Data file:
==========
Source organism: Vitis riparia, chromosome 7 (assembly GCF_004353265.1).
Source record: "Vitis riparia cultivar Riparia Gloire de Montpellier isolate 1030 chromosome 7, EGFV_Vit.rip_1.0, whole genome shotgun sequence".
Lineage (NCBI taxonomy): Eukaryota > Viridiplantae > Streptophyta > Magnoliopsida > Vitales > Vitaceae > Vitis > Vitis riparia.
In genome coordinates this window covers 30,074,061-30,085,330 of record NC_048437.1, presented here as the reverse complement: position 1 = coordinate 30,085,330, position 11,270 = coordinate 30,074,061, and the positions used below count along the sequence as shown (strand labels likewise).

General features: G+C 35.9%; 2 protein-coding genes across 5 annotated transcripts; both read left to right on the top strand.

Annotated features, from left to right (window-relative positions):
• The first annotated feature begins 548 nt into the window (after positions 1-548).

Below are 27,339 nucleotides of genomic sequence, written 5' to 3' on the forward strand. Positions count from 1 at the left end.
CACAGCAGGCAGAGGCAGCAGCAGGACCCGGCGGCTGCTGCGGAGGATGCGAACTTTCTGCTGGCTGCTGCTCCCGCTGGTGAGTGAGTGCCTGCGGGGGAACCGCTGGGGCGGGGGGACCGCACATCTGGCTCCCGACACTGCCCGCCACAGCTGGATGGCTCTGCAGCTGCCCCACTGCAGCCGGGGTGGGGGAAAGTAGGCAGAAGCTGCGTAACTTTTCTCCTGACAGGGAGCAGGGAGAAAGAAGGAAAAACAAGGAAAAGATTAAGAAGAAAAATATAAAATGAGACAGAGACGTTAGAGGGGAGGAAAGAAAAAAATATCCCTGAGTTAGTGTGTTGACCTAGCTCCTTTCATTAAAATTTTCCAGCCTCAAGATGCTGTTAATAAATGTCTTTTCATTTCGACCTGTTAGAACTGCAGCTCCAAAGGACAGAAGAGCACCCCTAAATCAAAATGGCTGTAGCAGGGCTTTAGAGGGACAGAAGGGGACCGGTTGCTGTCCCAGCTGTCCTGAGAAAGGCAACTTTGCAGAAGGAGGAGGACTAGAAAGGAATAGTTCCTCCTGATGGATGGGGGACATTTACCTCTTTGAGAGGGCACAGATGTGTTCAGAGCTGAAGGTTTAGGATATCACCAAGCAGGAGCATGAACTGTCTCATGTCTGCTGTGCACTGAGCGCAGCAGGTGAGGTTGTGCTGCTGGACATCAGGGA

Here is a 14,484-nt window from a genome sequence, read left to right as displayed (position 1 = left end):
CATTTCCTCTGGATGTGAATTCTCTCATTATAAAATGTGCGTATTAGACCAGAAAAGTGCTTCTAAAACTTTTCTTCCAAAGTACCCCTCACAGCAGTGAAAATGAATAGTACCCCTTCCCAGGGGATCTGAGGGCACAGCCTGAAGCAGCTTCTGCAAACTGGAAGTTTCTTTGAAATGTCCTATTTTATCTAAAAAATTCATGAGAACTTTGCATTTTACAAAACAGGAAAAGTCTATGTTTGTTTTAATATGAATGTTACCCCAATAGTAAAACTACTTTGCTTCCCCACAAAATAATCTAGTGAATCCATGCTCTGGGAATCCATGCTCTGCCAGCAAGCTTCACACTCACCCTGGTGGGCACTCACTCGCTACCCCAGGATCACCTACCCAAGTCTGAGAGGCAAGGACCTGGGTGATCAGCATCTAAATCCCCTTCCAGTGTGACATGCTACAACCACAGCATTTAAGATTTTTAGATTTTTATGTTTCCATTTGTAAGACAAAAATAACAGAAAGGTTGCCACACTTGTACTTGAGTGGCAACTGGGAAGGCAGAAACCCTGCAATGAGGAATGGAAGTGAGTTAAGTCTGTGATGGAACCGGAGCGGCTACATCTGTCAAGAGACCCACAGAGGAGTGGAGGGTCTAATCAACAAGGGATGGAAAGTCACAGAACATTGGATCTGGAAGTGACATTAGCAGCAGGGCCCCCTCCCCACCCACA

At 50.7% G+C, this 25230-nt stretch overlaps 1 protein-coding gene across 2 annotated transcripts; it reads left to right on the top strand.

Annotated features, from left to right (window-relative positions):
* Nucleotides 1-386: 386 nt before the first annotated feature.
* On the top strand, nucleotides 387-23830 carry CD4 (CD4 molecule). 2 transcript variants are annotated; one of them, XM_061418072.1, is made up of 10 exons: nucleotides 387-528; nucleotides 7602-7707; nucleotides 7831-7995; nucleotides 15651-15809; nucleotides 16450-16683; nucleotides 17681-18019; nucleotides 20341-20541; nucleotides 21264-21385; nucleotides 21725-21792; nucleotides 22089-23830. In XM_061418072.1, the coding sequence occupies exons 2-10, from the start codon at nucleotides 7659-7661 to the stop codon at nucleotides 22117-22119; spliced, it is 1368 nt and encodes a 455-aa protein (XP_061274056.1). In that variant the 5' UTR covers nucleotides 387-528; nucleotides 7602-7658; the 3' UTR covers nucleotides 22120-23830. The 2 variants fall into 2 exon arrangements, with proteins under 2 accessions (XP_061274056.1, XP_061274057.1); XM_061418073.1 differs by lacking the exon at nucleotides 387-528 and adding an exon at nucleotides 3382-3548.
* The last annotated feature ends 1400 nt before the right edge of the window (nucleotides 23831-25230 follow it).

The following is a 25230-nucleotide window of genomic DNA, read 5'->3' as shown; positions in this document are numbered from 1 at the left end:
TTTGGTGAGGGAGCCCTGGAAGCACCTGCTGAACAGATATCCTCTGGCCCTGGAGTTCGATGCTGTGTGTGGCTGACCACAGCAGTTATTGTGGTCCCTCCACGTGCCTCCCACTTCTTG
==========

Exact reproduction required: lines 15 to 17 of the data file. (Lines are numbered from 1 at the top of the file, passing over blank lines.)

* On the top strand, nucleotides 387-23830 carry CD4 (CD4 molecule). 2 transcript variants are annotated; one of them, XM_061418072.1, is made up of 10 exons: nucleotides 387-528; nucleotides 7602-7707; nucleotides 7831-7995; nucleotides 15651-15809; nucleotides 16450-16683; nucleotides 17681-18019; nucleotides 20341-20541; nucleotides 21264-21385; nucleotides 21725-21792; nucleotides 22089-23830. In XM_061418072.1, the coding sequence occupies exons 2-10, from the start codon at nucleotides 7659-7661 to the stop codon at nucleotides 22117-22119; spliced, it is 1368 nt and encodes a 455-aa protein (XP_061274056.1). In that variant the 5' UTR covers nucleotides 387-528; nucleotides 7602-7658; the 3' UTR covers nucleotides 22120-23830. The 2 variants fall into 2 exon arrangements, with proteins under 2 accessions (XP_061274056.1, XP_061274057.1); XM_061418073.1 differs by lacking the exon at nucleotides 387-528 and adding an exon at nucleotides 3382-3548.
* The last annotated feature ends 1400 nt before the right edge of the window (nucleotides 23831-25230 follow it).

The following is a 25230-nucleotide window of genomic DNA, read 5'->3' as shown; positions in this document are numbered from 1 at the left end: